PJ: I do like Irish music, but I think my sound is a combination of all my influences. For this record, I was going for a Radiohead/Manchester Orchestra vibe. But on a more subconscious level, I think I am still being influenced by my dad’s music, the music I grew up on: Motown, R&B, soul, the Beatles, classical, jazz. … I used to sing all the time [as a kid].

C: The video to “Let Down” is pretty gory. You literally have your heart ripped out. Would your father let you watch horror films as a child?

PJ: Yup. The very first horror film I watched was the original House of Wax [1953], with Vincent Price. I like gore.

KH: She was really exposed to some cool, old-school stuff growing up.

C: Speaking of dark, what is it about the melancholia of Radiohead that uplifts you?

PJ: I think that true art should comfort the disturbed and disturb the comfortable. All of my favorite visual artists have done that too: Van Gogh. Modigliani. Pollock. Basquiat. The art that I like the most is the disturbing kind, that makes me feel comforted.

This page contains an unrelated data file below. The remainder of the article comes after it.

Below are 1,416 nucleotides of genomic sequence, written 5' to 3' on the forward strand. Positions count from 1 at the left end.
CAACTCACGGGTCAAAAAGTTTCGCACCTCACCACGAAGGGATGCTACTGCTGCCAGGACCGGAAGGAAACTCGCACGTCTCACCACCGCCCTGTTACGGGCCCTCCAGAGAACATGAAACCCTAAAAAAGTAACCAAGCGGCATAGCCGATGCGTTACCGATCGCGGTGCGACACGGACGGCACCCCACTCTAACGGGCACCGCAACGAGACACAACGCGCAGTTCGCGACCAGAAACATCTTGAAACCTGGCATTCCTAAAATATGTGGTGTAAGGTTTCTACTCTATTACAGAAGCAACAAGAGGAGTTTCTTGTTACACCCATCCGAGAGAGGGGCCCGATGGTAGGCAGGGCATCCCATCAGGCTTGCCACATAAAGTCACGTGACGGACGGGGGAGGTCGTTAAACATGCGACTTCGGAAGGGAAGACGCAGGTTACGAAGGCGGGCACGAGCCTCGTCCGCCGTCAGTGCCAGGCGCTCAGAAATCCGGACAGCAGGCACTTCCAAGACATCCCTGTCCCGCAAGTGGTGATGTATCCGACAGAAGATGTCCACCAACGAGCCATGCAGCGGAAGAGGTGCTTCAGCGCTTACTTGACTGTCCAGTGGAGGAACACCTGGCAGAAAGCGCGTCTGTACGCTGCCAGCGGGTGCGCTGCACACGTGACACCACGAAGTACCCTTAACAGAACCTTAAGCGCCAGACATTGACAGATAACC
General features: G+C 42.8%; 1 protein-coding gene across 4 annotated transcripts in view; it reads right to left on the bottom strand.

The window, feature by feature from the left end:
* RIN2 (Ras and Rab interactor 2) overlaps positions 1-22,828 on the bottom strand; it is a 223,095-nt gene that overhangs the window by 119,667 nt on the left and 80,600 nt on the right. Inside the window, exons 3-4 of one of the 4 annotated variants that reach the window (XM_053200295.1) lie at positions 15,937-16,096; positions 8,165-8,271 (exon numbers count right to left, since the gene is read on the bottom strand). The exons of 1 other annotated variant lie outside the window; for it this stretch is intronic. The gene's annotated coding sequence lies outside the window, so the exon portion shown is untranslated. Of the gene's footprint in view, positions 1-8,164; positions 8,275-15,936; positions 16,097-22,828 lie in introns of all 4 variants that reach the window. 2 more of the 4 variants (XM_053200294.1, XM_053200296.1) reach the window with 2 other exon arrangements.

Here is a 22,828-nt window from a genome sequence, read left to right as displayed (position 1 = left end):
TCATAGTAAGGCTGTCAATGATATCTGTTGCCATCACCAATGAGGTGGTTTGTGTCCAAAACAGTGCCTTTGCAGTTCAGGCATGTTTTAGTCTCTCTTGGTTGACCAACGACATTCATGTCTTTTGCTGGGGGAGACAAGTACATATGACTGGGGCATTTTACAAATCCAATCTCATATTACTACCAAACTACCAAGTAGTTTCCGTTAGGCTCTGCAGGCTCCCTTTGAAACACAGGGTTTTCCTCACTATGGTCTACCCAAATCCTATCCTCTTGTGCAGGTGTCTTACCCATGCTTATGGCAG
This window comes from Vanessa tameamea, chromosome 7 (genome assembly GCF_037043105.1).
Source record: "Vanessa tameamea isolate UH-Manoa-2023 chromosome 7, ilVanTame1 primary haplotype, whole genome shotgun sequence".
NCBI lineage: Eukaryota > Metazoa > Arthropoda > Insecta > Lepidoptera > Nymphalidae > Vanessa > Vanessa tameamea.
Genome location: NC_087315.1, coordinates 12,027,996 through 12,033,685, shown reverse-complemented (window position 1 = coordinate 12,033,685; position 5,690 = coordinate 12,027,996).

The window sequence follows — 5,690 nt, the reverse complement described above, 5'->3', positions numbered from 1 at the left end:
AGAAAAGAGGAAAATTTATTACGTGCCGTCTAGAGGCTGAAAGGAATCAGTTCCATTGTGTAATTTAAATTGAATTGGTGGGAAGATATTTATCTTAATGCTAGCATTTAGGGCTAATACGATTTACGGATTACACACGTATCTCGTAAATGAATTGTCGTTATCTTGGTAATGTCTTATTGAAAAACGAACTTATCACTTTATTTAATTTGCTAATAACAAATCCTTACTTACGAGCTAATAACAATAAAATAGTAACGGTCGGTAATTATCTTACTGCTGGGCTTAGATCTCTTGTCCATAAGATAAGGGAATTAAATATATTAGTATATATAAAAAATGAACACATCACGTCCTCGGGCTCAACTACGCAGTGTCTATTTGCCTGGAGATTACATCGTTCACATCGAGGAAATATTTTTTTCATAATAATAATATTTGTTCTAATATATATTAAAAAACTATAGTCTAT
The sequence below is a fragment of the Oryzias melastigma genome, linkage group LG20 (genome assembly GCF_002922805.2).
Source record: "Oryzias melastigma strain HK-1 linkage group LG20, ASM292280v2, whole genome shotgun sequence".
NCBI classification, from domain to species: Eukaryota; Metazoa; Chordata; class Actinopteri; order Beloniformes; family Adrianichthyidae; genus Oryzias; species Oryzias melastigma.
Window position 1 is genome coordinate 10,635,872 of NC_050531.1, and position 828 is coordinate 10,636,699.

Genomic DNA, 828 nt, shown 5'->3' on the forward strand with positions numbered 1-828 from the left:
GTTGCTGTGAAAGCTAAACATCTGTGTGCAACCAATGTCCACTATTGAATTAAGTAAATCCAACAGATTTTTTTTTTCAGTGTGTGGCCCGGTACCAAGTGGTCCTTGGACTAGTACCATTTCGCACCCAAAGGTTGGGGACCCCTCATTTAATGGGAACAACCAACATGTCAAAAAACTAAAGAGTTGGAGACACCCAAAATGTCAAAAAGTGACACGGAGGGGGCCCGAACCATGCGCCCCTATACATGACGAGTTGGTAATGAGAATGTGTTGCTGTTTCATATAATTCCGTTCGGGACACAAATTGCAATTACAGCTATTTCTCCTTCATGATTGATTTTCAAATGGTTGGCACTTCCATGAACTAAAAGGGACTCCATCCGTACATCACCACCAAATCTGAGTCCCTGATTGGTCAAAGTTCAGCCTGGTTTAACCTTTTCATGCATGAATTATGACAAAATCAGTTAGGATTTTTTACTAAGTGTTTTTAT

C: Do you do much on the L.A. art scene?


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PJ: Before the pandemic, yeah. I love underground exhibitions and supporting local artists. For my last two projects I’ve used art by [lesser-known] artists. For my next project I’m supporting a friend who’s an underground L.A. artist.

C: Your upcoming film Habit sounds pretty art house too. You play Jesus?

PJ: I’m not actually playing Jesus Christ. I’m playing a hallucination of him which comes from this girl’s trauma with her mother.

C: Do you plan to pursue music as a full-time career?

PJ: I do think that music is my destiny. This is where I’m meant to be. The more I do music, the more I feel myself, the more I find myself and create myself. But I still don’t know what route I’m going to [take]. I want to try new genres: hard rock, soft rock … maybe even pop one day. I want to keep exploring. I think that’s what life is about. I certainly haven’t figured it out. I’m just going with the flow, listening to my heart.



Prop styling by DANIEL HOROWITZ.
Manicure by EMI KUDO using CHANEL Le Vernis.



This story originally appeared in the Spring 2021 issue of C Magazine.